References:

Harks, B., Rakoczy, K., Hattie, J., Besser, M., & Klieme, E. (2014). The effects of feedback on achievement, interest and self-evaluation: the role of feedback’s perceived usefulness. Educational Psychology, 34(3), 269–290. doi:10.1080/01443410.2013.785384
Hattie, J. (2009). Visible Learning. Routledge.
Ryan, R. M., & Deci, E. L. (2000). Self-determination theory and the facilitation of intrinsic motivation, social development, and well-being. The American Psychologist, 55(1), 68–78. Retrieved from http://www.ncbi.nlm.nih.gov/pubmed/11392867

When fear fails to motivate

It’s becoming increasingly clear that the ways in which teachers communicate with young learners can have a significant impact on academic outcomes. For some years now, studies have supported the assertions made by Carol Dweck that the way in which we praise young learners dictates (or at least influences) the mindset those young learners later adopt – effort praise encourages a growth mindset while ability praise is more likely to result in a fixed mindset (see, for example, Lam, Yim and Ng, 2008; Halmovitz and Henderlong Corpus, 2011).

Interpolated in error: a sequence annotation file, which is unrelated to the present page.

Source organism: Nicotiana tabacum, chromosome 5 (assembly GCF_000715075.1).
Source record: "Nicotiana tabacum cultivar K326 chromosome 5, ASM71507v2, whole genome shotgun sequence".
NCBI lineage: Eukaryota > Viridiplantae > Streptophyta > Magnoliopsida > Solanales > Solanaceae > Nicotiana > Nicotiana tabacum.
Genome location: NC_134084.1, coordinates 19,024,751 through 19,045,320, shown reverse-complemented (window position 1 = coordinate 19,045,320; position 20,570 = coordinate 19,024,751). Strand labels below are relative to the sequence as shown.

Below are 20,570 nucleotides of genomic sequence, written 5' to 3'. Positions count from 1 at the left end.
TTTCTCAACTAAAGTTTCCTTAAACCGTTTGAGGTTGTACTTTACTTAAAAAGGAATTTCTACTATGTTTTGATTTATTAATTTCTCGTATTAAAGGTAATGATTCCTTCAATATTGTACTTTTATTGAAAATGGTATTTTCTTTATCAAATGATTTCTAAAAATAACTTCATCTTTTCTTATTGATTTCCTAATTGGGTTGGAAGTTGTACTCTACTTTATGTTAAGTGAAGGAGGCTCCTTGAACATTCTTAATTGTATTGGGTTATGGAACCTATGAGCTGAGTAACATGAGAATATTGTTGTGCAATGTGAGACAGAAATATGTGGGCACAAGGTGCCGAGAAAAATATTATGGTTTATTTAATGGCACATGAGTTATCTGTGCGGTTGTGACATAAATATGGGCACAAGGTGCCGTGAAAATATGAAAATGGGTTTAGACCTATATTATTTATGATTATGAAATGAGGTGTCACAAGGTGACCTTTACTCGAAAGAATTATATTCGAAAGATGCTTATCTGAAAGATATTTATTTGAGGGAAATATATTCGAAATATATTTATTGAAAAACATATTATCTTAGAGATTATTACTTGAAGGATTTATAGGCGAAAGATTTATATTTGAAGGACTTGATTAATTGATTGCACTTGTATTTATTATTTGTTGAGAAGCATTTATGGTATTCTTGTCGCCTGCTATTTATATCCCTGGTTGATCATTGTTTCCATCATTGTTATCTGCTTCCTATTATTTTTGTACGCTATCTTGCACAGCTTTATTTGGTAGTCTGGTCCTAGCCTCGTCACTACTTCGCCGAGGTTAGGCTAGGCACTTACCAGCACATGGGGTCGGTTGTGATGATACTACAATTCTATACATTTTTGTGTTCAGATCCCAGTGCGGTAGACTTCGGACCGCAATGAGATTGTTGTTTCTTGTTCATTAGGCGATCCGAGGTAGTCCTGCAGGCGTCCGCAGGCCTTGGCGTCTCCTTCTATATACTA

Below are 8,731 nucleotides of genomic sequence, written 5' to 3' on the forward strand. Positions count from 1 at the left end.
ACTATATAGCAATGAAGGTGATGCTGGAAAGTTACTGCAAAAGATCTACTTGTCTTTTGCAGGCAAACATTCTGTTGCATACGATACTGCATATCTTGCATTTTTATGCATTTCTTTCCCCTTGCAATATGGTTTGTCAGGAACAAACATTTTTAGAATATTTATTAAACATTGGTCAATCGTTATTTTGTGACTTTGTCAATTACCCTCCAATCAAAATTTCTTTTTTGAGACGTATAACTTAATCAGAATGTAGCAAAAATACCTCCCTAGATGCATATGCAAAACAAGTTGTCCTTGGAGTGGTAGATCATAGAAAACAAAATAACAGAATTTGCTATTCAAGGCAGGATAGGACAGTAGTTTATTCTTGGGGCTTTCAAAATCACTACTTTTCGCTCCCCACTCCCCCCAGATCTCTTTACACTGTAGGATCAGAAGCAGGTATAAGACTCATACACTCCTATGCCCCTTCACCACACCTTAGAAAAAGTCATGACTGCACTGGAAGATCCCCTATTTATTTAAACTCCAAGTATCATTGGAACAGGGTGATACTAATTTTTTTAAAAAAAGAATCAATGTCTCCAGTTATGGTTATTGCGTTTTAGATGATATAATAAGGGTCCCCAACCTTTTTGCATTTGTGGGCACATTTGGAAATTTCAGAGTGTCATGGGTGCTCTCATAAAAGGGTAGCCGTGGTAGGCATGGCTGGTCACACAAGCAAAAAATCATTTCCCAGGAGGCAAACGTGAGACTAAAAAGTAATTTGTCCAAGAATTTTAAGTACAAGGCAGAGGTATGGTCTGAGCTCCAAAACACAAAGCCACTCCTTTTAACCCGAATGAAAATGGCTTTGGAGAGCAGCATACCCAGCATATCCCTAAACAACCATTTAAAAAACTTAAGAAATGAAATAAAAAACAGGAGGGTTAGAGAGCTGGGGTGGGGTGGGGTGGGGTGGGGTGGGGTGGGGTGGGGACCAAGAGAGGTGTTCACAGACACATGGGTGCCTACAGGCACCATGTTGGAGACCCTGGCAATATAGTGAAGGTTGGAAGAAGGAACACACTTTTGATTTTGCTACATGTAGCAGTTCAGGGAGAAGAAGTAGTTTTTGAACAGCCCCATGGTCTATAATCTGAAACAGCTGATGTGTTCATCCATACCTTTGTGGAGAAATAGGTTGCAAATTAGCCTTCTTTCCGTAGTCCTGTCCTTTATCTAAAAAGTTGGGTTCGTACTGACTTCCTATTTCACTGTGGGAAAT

shouting-teacher

Recent research has also suggested that certain motivational strategies may be backfiring due to the manner in which such strategies are communicated. David Putwain (Edge Hill) and Richard Remedios (Durham) have discovered that so-called ‘fear appeals’ might be having the opposite effect on motivation than the one intended. Fear appeals are messages that in some way elicit fear in the student with the purpose of motivation. Fear appeals tend to concentrate on the consequences of success and failure, the importance of academic credentials (that is, qualifications) and the threat that lack of motivation will ultimately jeopardise future aspirations and limit choices (Putwain & Remedios, 2014)